The maturity of the Church can be measured by a standard of faith, hope, and love. In the New Testament, whether explicitly or implicitly, this simple, three-fold standard is held up as the criterion of true Christian growth. Throughout Paul’s writings specifically, he consistently uses this 3-fold framework to model discipleship (Gal. 5:5-6, 1 Cor. 13:13) as he praises the growth of believers (1 Thess. 1:2-3, Col. 1:3-5), prays for their lack (Eph. 1:15-18), and exhorts them to grow (1 Thess. 5:8).
The above passages I mentioned in parentheses are references that contain all three elements by name. However, there are many other passages in the New Testament that use slightly different language to say the same thing. Consider the following passage:
“You (Thessalonian believers) became an example (‘model’, NIV) to all the believers in Macedonia and in Achaia. For the word of the Lord has sounded forth from you, not only in Macedonia and Achaia, but also in every place your faith toward God has gone forth (broad aspect), so that we have no need to say anything. For they themselves report about us what kind of a reception we had with you, and (moving to detailed aspect) how you turned to God from idols (faith) to serve a living and true God (love), and to wait for His Son from heaven (hope), whom He raised from the dead, that is Jesus, who rescues us from the wrath to come.” (1 Thess. 1:7-10 NASB)
Whether the maturity of the church is described in general terms of “faith toward God” (as in 1 Thess 1:8 above), or the more detailed cluster of “faith, hope, and love” (as in 1 Thess. 1:3), we should let the simplicity of the apostolic standard speak to us today. Are we daily concerned with building up faith toward God, walking in love toward Him and neighbor, and waiting in hope for the coming of Jesus? Is this also how we praise, exhort, and pray for each other?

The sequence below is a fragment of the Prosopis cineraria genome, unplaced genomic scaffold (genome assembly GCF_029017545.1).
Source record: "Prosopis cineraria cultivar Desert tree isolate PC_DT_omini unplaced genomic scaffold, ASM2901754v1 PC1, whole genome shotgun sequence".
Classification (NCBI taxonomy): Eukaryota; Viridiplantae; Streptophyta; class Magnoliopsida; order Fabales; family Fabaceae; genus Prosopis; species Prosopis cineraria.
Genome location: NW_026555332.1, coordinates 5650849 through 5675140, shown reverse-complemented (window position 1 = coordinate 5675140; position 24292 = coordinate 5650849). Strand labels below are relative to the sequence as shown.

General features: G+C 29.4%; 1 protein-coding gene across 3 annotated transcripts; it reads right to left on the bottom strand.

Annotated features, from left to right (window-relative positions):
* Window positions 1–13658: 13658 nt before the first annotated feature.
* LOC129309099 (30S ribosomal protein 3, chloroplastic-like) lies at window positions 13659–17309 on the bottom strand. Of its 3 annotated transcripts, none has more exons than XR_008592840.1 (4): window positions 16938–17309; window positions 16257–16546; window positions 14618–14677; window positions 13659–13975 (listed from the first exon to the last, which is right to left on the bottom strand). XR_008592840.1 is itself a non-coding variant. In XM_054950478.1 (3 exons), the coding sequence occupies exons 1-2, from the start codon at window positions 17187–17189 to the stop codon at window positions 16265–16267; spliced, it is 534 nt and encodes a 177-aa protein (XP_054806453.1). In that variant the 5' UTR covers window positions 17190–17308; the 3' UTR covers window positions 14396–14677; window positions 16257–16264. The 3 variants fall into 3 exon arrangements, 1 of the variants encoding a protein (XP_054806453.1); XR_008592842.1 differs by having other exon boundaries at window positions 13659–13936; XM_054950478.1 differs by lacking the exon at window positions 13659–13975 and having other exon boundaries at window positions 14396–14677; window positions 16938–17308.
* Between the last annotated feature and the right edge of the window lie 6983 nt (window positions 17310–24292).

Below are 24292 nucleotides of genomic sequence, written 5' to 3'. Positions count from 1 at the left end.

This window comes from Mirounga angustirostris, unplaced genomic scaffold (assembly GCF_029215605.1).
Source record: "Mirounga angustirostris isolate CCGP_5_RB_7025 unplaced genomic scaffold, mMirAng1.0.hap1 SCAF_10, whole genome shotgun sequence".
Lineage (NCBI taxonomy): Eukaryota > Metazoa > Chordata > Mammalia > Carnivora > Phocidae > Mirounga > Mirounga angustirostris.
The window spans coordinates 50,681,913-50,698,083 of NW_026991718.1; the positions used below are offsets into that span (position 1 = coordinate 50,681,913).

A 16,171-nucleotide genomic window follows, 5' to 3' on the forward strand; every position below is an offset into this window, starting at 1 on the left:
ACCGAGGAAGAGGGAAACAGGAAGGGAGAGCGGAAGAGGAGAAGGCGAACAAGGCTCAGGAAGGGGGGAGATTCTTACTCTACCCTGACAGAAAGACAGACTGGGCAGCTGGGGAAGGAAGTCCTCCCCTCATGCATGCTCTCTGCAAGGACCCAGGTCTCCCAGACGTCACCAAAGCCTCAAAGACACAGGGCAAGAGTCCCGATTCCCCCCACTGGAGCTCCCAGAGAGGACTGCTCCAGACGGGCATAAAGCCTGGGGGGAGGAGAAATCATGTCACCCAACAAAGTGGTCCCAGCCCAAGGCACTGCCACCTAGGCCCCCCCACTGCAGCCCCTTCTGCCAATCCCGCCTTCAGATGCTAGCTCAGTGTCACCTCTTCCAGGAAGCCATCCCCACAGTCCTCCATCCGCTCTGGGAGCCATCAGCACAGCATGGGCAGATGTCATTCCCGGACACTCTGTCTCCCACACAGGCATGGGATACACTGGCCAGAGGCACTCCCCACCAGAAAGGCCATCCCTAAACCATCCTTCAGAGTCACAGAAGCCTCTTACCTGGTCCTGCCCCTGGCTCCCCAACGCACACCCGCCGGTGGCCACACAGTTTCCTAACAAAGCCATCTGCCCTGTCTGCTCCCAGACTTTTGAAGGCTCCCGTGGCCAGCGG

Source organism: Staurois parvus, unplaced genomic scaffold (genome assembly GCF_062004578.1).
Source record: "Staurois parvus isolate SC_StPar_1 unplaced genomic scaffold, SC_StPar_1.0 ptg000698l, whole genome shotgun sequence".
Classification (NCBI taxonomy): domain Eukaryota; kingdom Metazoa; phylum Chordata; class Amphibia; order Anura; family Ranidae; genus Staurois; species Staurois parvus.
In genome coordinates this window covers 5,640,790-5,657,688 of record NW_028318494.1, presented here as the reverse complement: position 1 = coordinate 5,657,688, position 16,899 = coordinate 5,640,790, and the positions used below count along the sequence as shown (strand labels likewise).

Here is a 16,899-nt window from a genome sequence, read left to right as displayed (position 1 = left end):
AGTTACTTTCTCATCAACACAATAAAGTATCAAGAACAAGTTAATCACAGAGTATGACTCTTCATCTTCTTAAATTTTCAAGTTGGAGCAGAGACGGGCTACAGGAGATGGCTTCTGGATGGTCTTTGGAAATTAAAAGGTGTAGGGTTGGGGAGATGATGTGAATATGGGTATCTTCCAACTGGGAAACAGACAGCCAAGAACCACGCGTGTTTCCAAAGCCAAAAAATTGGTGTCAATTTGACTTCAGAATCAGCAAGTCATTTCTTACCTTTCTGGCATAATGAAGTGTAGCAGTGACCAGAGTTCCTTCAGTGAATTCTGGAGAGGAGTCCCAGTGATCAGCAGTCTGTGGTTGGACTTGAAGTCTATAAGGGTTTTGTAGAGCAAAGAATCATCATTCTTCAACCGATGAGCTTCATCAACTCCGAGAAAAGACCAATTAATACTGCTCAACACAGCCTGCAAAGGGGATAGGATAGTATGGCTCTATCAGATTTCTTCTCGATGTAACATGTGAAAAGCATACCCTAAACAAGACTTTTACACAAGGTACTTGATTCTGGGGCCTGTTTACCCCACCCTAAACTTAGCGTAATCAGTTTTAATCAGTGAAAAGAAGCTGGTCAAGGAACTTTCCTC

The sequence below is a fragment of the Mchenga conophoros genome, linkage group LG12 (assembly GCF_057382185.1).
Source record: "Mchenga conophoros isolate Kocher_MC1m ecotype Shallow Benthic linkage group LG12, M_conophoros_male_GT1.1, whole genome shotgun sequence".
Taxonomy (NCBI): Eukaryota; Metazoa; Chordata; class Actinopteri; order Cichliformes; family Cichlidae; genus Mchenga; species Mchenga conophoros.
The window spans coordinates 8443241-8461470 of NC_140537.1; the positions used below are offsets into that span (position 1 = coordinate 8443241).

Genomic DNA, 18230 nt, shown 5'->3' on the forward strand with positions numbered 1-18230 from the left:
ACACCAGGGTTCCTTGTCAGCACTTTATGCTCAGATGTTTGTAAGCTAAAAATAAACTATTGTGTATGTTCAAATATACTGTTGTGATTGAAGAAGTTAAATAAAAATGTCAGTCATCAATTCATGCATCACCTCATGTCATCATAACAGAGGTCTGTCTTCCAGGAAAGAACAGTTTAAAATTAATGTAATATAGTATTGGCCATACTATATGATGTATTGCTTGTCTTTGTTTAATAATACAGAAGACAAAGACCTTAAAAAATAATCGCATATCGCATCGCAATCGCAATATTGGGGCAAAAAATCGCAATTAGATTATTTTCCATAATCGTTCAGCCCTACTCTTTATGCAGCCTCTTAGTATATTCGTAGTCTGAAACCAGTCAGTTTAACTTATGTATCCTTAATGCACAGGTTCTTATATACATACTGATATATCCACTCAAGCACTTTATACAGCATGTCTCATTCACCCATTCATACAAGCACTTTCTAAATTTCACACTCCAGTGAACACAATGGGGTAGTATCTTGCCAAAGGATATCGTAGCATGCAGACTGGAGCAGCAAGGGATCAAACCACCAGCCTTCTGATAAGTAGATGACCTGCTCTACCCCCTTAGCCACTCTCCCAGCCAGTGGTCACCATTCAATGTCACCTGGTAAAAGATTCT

The more I study the Scriptures, the more I am convinced of the simplicity of the Christian life. All of the things that truly matter boil down into faith, love, and hope. Oh that we would pursue this in ourselves and others. In all our acquiring, let us acquire this (Prov. 4:7).
Along this theme, I had a dream in the Summer of 2010, in which I was walking around a cluttered store with one of my sisters. She was pointing out all the cool, vintage things in the shop and how they could be used as cute decorations, etc. In a tone of offsetting sobriety, I replied, “All these things are fine, but they aren’t useful.” (cf. 1 Cor. 6:12) She was thrown off by my response. “What is so important then? What is useful?” I said, “The need is that we are made ready for the day of the Lord. Every day we wake up, we must renew our hope in the day of the Lord.”
I kept looking around the store, searching for something that was useful and beneficial to that end. I saw lots of children’s toys, books, and trinkets. A thicker book caught my eye as I picked it up. It was titled, “Faith, Hope, and Love For Little Sojourners”. As I opened the book, I discovered that it was laid out in the form of little, one page letters to kids from different, contributing authors. It was a children’s devotional about producing faith, hope, and love in light of the day of the Lord. Then I woke up.
I thought it interesting that this book was probably meant for morning reading, alluding back to my latest statement about “waking up” and renewing our hope. This is truly what life is about in this present, evil age (Gal. 1:4): We are looking for the hope of a righteous age (Gal. 5:5), as we walk in “faith working through love.” (Gal. 5:6).